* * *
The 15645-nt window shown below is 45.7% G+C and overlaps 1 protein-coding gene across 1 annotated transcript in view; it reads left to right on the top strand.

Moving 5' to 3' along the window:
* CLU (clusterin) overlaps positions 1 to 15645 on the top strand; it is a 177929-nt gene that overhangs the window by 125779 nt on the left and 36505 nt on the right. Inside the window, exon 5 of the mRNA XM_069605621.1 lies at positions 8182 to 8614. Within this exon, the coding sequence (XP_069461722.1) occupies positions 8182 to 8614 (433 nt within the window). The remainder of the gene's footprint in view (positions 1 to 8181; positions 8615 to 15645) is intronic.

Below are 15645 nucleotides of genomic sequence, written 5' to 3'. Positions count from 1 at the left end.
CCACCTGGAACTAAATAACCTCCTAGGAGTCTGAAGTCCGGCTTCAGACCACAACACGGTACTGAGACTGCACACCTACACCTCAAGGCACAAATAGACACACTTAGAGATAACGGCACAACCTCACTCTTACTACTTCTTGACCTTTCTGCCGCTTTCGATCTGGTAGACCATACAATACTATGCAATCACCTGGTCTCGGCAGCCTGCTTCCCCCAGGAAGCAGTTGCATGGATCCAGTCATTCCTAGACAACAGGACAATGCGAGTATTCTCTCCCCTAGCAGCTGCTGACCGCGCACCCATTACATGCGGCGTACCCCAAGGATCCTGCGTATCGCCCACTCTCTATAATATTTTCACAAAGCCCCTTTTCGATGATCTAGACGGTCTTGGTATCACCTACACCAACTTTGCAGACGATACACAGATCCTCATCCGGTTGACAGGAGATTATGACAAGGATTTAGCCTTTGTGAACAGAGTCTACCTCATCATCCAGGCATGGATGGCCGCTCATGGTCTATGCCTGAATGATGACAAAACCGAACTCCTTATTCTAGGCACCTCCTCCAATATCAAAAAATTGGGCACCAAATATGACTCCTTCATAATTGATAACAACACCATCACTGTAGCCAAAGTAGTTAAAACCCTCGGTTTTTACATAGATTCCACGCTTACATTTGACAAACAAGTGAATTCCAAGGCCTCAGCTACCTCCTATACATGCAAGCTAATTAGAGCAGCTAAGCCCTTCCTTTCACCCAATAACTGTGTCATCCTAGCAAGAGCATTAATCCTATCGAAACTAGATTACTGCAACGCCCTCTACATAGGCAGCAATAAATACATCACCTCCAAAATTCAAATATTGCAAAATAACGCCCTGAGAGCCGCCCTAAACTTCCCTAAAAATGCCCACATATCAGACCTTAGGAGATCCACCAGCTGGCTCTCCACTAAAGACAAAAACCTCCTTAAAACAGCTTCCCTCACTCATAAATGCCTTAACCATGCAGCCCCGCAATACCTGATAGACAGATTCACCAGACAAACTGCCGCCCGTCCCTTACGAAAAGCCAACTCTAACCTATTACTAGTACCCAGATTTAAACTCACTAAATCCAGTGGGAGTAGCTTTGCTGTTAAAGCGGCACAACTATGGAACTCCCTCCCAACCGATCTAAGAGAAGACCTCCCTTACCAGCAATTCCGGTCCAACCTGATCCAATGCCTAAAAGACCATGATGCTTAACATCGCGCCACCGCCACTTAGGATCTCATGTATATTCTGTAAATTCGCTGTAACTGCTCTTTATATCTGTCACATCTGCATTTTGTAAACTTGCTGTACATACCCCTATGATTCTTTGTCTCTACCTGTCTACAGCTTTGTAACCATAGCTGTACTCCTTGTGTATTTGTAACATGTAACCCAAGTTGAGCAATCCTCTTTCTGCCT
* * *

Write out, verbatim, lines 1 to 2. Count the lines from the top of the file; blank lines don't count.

The 15645-nt window shown below is 45.7% G+C and overlaps 1 protein-coding gene across 1 annotated transcript in view; it reads left to right on the top strand.

Moving 5' to 3' along the window: